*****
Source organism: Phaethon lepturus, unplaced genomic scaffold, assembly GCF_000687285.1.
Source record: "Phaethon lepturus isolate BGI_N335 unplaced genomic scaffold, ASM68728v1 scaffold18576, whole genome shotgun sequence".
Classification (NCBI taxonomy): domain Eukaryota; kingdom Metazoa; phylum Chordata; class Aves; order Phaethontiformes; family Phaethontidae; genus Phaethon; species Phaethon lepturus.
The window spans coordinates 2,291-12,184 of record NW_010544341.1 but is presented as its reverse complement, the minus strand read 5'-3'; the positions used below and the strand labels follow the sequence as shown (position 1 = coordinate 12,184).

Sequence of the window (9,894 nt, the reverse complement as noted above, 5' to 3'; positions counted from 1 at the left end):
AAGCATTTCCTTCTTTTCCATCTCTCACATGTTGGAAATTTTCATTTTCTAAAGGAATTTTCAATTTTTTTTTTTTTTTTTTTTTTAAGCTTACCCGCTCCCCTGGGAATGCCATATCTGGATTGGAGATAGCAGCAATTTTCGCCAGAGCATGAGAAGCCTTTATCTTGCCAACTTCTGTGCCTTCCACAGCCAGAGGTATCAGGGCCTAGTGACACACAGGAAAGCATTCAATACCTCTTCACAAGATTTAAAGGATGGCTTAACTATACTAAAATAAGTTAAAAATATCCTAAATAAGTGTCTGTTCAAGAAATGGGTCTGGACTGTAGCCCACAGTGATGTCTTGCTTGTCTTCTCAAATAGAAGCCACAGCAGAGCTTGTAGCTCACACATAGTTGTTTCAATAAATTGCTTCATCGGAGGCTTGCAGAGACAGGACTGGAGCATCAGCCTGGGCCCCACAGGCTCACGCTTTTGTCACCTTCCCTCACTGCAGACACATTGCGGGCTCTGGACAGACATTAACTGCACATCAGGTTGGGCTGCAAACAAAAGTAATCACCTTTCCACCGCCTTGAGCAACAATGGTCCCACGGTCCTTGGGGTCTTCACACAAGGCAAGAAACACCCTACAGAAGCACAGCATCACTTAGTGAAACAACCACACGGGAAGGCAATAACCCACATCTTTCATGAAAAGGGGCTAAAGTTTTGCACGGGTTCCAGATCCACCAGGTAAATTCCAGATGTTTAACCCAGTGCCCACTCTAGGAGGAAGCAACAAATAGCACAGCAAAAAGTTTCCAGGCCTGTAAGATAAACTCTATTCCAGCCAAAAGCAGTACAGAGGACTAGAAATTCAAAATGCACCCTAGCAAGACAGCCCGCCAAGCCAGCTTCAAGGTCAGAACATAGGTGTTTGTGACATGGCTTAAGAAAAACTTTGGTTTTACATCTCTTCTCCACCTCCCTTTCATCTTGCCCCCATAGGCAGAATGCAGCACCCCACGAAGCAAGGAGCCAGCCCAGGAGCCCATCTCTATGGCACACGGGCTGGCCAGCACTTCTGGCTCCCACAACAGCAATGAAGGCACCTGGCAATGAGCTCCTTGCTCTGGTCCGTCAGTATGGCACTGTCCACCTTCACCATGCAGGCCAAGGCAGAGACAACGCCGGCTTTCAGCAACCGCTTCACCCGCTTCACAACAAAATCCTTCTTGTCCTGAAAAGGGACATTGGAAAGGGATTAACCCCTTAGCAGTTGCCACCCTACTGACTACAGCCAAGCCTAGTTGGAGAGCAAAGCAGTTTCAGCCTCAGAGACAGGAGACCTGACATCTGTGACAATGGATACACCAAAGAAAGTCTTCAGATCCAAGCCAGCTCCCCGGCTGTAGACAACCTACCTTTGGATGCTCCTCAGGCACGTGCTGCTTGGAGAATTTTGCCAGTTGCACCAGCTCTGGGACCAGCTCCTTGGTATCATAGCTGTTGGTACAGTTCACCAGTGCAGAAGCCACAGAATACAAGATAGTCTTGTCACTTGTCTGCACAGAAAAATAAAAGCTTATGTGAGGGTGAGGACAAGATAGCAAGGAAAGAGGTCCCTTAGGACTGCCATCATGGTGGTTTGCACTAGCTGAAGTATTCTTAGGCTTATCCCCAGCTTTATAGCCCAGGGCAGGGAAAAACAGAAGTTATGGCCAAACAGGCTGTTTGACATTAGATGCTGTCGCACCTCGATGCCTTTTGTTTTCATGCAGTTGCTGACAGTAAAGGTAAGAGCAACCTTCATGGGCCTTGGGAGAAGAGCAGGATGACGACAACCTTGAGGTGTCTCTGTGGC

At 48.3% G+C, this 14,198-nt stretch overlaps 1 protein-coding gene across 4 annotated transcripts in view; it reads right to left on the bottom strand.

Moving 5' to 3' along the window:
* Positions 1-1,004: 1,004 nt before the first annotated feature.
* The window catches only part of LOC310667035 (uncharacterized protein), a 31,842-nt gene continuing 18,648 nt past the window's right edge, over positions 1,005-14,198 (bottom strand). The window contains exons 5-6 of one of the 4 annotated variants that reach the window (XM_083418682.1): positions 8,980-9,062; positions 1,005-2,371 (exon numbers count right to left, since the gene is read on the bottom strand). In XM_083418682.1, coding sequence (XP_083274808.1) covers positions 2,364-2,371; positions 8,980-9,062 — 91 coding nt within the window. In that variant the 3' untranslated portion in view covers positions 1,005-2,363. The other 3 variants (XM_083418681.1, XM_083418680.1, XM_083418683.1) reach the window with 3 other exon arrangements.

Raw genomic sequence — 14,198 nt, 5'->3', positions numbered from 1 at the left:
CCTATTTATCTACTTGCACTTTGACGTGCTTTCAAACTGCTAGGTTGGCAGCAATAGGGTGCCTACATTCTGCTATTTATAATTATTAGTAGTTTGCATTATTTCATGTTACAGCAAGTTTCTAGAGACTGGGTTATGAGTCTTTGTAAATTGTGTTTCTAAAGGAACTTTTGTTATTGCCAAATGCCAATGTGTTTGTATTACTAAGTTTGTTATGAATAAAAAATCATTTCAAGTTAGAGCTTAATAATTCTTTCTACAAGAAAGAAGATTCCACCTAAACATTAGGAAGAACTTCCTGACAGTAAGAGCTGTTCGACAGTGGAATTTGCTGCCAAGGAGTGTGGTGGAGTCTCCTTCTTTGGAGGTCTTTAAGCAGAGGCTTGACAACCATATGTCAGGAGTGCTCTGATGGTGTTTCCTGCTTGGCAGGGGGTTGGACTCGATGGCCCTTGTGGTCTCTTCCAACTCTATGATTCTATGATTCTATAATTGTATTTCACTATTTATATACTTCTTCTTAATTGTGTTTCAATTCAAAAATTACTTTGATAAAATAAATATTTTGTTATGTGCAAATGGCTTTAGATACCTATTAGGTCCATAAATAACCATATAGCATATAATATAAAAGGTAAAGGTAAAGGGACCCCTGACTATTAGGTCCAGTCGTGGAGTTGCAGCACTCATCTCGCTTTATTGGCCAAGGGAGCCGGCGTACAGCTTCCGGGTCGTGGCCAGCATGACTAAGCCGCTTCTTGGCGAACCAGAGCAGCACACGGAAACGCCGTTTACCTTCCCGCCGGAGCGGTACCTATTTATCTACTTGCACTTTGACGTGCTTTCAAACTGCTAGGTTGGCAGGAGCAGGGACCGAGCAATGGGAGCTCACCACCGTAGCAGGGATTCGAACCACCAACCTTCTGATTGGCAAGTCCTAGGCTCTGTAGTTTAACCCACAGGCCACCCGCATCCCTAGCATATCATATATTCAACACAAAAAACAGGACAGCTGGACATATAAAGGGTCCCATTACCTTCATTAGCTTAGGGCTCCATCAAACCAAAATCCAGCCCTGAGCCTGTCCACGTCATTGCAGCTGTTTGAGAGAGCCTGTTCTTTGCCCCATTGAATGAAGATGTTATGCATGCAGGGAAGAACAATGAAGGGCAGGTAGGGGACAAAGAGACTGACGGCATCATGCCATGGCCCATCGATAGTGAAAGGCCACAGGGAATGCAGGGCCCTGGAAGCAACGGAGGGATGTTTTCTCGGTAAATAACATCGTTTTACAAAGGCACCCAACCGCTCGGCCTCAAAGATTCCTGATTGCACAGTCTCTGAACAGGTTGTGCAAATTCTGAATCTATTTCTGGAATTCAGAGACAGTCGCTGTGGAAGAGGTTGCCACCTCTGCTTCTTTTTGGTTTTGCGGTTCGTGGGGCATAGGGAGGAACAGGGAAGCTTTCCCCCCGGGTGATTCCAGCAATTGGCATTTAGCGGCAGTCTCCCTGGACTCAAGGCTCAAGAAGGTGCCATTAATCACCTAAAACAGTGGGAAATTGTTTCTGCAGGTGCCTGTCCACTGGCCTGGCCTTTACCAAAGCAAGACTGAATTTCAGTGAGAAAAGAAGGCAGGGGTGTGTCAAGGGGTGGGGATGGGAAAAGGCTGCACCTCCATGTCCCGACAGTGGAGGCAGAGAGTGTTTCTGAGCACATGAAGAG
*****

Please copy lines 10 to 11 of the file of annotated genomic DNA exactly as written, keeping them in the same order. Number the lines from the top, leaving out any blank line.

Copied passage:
* The window catches only part of LOC310667035 (uncharacterized protein), a 31,842-nt gene continuing 18,648 nt past the window's right edge, over positions 1,005-14,198 (bottom strand). The window contains exons 5-6 of one of the 4 annotated variants that reach the window (XM_083418682.1): positions 8,980-9,062; positions 1,005-2,371 (exon numbers count right to left, since the gene is read on the bottom strand). In XM_083418682.1, coding sequence (XP_083274808.1) covers positions 2,364-2,371; positions 8,980-9,062 — 91 coding nt within the window. In that variant the 3' untranslated portion in view covers positions 1,005-2,363. The other 3 variants (XM_083418681.1, XM_083418680.1, XM_083418683.1) reach the window with 3 other exon arrangements.

Raw genomic sequence — 14,198 nt, 5'->3', positions numbered from 1 at the left: